Buffalo Days

bison_skull_pile1

Bison Skulls–ready to be ground into fertilizer, Wikipedia

The buffalo represented big business in Texas for about four years beginning in 1874. The new southern transcontinental railroad made it possible to ship hides to eastern markets, and a New York brokerage house recognized an international demand for the hides. As in all booms, there were entrepreneurs ready to meet the demands and turn a profit. Charles Rath, a leading Dodge City merchant, saw the need for outfitting the buffalo hunters with their specialized equipment, and he acted quickly to take advantage of the new market.

For a time Rath’s agents followed the hunters with large trains of freight wagons to haul the hides back to Dodge City for shipping to the east. Then, Rath took his services to the hunters by establishing in 1876 a town called Rath City. This trading post in Stonewall County, the heart of buffalo country, provided a supply store, corral, hide yard, saloon, and a restaurant. An elevated Indian watchtower stood next to the corral. When buffalo hunters came into town, they slept in their wagons or in tents made of hides stretched over cedar poles. On one occasion in 1877 there were reported to be 1,100,000 buffalo hides stacked up waiting for shipment out of Rath City.

A skilled hunter could kill 100 buffalo in an hour or two, or 1,000 to 3,000 in a season. Men who skinned the slaughtered animals and left the carcasses to rot on the prairie usually followed the hunter. In reaction to the slaughter, the Texas Legislature entertained a bill protecting the buffalo, but opponents argued successfully that the slaughter of the buffalo would do more to rid the state of Indians than anything the army could do. For centuries Indians depended on the buffalo for their total survival: for food, clothing, shelter, utensils, and even their worship. Because of the buffalo’s importance to the Indians, the commercial slaughter was allowed to continue.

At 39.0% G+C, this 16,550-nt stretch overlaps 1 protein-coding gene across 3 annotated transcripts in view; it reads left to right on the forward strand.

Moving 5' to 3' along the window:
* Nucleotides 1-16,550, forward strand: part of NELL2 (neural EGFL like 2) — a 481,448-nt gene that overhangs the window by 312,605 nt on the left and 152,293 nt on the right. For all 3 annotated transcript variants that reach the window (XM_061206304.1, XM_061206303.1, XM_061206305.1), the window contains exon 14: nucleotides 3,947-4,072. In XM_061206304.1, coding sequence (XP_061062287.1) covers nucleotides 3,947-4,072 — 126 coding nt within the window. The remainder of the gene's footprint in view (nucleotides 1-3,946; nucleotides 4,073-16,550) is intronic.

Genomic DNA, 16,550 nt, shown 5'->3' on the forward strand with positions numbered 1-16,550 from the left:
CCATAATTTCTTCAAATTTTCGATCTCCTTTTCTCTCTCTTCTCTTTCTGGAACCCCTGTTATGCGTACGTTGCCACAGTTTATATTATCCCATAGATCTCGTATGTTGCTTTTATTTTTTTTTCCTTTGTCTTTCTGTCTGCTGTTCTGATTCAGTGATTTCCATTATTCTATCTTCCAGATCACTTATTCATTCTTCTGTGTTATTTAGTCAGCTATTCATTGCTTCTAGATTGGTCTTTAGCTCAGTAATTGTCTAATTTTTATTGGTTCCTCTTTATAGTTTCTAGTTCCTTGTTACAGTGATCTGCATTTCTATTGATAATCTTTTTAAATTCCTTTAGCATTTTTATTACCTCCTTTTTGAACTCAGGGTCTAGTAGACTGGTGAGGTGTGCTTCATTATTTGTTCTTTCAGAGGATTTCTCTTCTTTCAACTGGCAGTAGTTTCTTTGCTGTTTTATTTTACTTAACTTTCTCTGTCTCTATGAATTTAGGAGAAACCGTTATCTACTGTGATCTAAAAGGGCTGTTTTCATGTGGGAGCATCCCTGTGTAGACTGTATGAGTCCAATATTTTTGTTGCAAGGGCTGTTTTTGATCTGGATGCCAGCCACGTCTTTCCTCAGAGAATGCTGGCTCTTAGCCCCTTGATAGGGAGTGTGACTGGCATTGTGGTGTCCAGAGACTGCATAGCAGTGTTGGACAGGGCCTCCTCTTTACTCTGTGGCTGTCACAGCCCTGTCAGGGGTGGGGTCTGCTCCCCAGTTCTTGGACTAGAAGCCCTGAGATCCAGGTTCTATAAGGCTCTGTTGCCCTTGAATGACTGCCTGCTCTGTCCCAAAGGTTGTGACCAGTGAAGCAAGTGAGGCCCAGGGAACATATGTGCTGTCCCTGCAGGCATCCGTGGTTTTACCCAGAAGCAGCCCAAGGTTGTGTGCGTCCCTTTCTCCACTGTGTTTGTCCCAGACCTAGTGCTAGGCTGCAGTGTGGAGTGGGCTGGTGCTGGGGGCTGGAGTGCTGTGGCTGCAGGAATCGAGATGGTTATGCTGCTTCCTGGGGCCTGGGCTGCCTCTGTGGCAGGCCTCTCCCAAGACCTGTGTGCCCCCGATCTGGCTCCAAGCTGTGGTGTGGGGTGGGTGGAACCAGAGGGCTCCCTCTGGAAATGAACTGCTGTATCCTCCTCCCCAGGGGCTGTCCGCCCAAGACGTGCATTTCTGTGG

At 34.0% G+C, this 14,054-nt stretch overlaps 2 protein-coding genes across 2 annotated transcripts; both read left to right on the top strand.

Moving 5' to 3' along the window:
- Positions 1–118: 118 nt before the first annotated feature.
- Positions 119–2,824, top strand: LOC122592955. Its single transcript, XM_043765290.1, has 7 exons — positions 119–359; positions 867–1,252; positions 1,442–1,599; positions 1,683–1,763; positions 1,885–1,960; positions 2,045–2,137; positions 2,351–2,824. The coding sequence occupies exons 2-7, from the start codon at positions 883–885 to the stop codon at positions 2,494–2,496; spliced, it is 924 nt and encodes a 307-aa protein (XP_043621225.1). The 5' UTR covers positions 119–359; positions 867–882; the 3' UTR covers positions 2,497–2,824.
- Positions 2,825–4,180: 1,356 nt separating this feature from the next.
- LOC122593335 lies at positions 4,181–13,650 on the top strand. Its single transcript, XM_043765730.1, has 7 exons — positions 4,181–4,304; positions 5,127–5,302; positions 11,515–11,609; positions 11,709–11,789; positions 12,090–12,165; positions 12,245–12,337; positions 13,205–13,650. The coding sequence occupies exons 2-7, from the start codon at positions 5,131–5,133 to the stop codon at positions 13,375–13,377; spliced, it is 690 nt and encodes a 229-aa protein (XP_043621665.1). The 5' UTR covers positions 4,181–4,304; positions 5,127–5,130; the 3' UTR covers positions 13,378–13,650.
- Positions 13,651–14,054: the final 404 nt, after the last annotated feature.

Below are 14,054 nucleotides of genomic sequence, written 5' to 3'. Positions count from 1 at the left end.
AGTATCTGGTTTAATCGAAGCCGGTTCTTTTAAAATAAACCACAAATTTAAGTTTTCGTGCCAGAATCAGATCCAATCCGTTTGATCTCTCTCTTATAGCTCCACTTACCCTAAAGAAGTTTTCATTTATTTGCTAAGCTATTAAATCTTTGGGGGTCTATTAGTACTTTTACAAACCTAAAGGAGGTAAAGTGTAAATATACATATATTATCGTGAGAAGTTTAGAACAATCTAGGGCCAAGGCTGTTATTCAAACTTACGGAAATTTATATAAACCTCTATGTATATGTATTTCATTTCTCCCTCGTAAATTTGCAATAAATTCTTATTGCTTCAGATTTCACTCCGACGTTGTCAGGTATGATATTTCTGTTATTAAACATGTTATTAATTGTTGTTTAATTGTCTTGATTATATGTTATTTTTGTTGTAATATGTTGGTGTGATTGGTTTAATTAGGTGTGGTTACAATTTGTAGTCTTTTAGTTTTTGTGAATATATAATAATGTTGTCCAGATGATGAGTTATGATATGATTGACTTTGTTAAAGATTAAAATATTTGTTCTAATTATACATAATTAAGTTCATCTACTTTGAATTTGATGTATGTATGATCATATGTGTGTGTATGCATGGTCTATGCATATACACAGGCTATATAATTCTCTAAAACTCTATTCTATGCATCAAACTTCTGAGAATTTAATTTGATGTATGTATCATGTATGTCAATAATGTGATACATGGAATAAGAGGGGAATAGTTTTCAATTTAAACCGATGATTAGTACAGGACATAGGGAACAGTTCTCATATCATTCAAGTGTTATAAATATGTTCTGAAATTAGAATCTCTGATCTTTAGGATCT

By 1878 the buffalo and the Indians disappeared from the Texas plains. The following year freight wagons hauled the last of the merchandise out of Rath City and the town–created to serve the buffalo market–closed.

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18 thoughts on “Buffalo Days

  1. This is a part of a tragic legacy that will haunt white America for generations to come. I have read about it, and read about the way the indigenous population was treated. Probably, the worst of it is that these terrible inhuman crimes can never be compensated or repaired. There are many among us who are sensitive to the cruelty of man… especially those who’ve studied history. But what can we do except bow our heads in sorrow.

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  2. I first saw this photo when I was writing about my trip to the Tallgrass Prairie in Kansas. I’d heard all my life about the decimation of the herds, but the realities behind that rather bloodless phrase were truly horrible. You’re right: these realities need to be raised up again and again.

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